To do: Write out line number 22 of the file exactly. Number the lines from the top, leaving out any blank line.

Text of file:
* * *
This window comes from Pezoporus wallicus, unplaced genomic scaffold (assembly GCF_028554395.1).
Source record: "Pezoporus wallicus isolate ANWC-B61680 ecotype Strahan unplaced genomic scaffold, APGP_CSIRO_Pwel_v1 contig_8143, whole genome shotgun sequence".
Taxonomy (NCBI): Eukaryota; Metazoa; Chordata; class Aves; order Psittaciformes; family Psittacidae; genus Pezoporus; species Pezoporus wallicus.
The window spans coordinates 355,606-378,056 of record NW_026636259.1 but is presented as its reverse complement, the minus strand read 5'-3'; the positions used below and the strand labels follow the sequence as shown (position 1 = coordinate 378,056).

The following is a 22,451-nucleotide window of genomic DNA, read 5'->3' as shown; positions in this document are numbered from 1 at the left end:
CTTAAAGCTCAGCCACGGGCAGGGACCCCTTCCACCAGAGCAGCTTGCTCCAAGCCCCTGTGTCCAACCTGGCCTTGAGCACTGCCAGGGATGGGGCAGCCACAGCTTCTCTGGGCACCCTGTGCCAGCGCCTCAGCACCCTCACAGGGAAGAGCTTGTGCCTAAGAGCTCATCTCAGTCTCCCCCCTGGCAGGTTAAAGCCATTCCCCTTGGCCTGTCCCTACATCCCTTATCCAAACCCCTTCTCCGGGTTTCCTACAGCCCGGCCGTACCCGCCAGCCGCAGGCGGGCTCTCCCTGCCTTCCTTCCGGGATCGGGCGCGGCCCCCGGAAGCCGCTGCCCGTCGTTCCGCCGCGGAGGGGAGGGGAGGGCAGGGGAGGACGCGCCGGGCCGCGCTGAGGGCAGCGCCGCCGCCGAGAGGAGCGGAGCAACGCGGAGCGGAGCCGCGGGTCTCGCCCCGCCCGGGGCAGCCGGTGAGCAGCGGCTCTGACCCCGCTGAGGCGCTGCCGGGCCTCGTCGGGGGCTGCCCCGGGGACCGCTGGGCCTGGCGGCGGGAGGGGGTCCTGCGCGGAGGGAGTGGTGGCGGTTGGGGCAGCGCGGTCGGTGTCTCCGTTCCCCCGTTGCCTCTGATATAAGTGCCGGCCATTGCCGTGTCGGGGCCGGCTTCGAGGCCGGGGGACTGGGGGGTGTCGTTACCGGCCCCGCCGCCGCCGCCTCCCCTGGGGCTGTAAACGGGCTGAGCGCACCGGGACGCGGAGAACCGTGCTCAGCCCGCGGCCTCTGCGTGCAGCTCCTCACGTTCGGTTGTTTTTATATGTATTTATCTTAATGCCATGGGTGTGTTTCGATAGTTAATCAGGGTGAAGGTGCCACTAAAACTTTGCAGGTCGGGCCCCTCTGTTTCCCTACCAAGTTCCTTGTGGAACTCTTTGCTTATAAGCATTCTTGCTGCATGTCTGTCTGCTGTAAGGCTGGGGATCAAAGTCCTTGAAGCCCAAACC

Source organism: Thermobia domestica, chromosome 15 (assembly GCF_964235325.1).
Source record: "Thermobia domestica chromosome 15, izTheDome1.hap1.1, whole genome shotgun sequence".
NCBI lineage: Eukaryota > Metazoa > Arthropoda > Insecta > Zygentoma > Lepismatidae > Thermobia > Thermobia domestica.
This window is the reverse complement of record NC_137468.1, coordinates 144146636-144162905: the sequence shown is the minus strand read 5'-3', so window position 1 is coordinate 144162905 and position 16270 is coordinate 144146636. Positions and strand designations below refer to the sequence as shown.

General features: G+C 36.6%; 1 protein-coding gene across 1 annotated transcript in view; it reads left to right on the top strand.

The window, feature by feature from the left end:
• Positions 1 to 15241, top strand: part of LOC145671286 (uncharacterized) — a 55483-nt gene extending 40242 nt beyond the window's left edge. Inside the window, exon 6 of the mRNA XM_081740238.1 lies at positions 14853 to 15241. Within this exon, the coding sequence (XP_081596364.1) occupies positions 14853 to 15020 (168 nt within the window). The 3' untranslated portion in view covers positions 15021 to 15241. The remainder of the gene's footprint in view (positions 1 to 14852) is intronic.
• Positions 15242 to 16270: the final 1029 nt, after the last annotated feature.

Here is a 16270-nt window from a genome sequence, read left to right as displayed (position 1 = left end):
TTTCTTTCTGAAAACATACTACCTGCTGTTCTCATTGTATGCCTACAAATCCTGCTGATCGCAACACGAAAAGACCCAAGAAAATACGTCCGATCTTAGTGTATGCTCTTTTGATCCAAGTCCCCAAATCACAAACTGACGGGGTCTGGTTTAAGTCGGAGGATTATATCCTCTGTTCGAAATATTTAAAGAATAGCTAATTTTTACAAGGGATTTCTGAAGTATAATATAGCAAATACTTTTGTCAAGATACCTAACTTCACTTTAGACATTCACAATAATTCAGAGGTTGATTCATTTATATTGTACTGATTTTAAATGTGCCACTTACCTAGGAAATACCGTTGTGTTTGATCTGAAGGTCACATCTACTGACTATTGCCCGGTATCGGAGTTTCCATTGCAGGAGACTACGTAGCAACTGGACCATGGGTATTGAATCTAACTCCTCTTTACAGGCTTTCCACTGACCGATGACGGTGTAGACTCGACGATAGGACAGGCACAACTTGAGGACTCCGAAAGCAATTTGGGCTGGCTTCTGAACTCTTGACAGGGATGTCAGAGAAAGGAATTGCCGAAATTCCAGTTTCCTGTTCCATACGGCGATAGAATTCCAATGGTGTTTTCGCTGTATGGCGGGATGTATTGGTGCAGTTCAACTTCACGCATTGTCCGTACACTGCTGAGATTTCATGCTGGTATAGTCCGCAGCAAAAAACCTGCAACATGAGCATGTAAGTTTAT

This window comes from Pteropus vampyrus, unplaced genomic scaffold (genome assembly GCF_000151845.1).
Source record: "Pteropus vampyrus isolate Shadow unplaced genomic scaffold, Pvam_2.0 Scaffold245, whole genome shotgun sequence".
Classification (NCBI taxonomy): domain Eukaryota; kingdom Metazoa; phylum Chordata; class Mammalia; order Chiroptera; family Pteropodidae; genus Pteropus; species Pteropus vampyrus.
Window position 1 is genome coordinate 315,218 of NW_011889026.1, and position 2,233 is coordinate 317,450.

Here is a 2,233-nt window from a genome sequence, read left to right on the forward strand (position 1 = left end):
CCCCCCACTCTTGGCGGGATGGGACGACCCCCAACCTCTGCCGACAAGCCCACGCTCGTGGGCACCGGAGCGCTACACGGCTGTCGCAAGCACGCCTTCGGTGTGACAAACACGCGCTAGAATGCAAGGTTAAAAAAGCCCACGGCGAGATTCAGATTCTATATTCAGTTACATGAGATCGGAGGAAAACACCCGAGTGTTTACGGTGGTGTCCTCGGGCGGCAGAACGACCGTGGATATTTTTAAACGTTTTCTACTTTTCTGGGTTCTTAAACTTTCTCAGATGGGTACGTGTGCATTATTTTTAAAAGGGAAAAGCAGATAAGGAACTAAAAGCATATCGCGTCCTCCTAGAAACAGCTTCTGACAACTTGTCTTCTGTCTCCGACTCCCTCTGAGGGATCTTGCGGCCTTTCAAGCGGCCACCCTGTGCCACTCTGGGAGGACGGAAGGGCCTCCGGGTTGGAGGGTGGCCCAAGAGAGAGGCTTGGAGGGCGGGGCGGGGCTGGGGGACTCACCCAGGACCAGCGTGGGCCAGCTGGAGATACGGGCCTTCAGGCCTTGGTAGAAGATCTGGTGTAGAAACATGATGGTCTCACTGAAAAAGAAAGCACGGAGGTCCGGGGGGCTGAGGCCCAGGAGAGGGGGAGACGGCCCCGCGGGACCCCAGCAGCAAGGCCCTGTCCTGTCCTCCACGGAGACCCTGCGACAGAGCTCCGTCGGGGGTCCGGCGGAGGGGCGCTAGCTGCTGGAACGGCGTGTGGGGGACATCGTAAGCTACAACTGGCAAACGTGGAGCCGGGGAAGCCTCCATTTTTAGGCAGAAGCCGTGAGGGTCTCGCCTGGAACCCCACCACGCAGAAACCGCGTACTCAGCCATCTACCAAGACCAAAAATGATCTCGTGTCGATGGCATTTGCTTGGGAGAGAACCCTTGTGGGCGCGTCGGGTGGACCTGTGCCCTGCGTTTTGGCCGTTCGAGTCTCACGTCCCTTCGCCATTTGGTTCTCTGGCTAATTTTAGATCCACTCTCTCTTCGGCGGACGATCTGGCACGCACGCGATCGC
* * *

CCCCCCACTCTTGGCGGGATGGGACGACCCCCAACCTCTGCCGACAAGCCCACGCTCGTGGGCACCGGAGCGCTACACGGCTGTCGCAAGCACGCCTTCGGTGTGACAAACACGCGCTAGAATGCAAGGTTAAAAAAGCCCACGGCGAGATTCAGATTCTATATTCAGTTACATGAGATCGGAGGAAAACACCCGAGTGTTTACGGTGGTGTCCTCGGGCGGCAGAACGACCGTGGATATTTTTAAACGTTTTCTACTTTTCTGGGTTCTTAAACTTTCTCAGATGGGTACGTGTGCATTATTTTTAAAAGGGAAAAGCAGATAAGGAACTAAAAGCATATCGCGTCCTCCTAGAAACAGCTTCTGACAACTTGTCTTCTGTCTCCGACTCCCTCTGAGGGATCTTGCGGCCTTTCAAGCGGCCACCCTGTGCCACTCTGGGAGGACGGAAGGGCCTCCGGGTTGGAGGGTGGCCCAAGAGAGAGGCTTGGAGGGCGGGGCGGGGCTGGGGGACTCACCCAGGACCAGCGTGGGCCAGCTGGAGATACGGGCCTTCAGGCCTTGGTAGAAGATCTGGTGTAGAAACATGATGGTCTCACTGAAAAAGAAAGCACGGAGGTCCGGGGGGCTGAGGCCCAGGAGAGGGGGAGACGGCCCCGCGGGACCCCAGCAGCAAGGCCCTGTCCTGTCCTCCACGGAGACCCTGCGACAGAGCTCCGTCGGGGGTCCGGCGGAGGGGCGCTAGCTGCTGGAACGGCGTGTGGGGGACATCGTAAGCTACAACTGGCAAACGTGGAGCCGGGGAAGCCTCCATTTTTAGGCAGAAGCCGTGAGGGTCTCGCCTGGAACCCCACCACGCAGAAACCGCGTACTCAGCCATCTACCAAGACCAAAAATGATCTCGTGTCGATGGCATTTGCTTGGGAGAGAACCCTTGTGGGCGCGTCGGGTGGACCTGTGCCCTGCGTTTTGGCCGTTCGAGTCTCACGTCCCTTCGCCATTTGGTTCTCTGGCTAATTTTAGATCCACTCTCTCTTCGGCGGACGATCTGGCACGCACGCGATCGC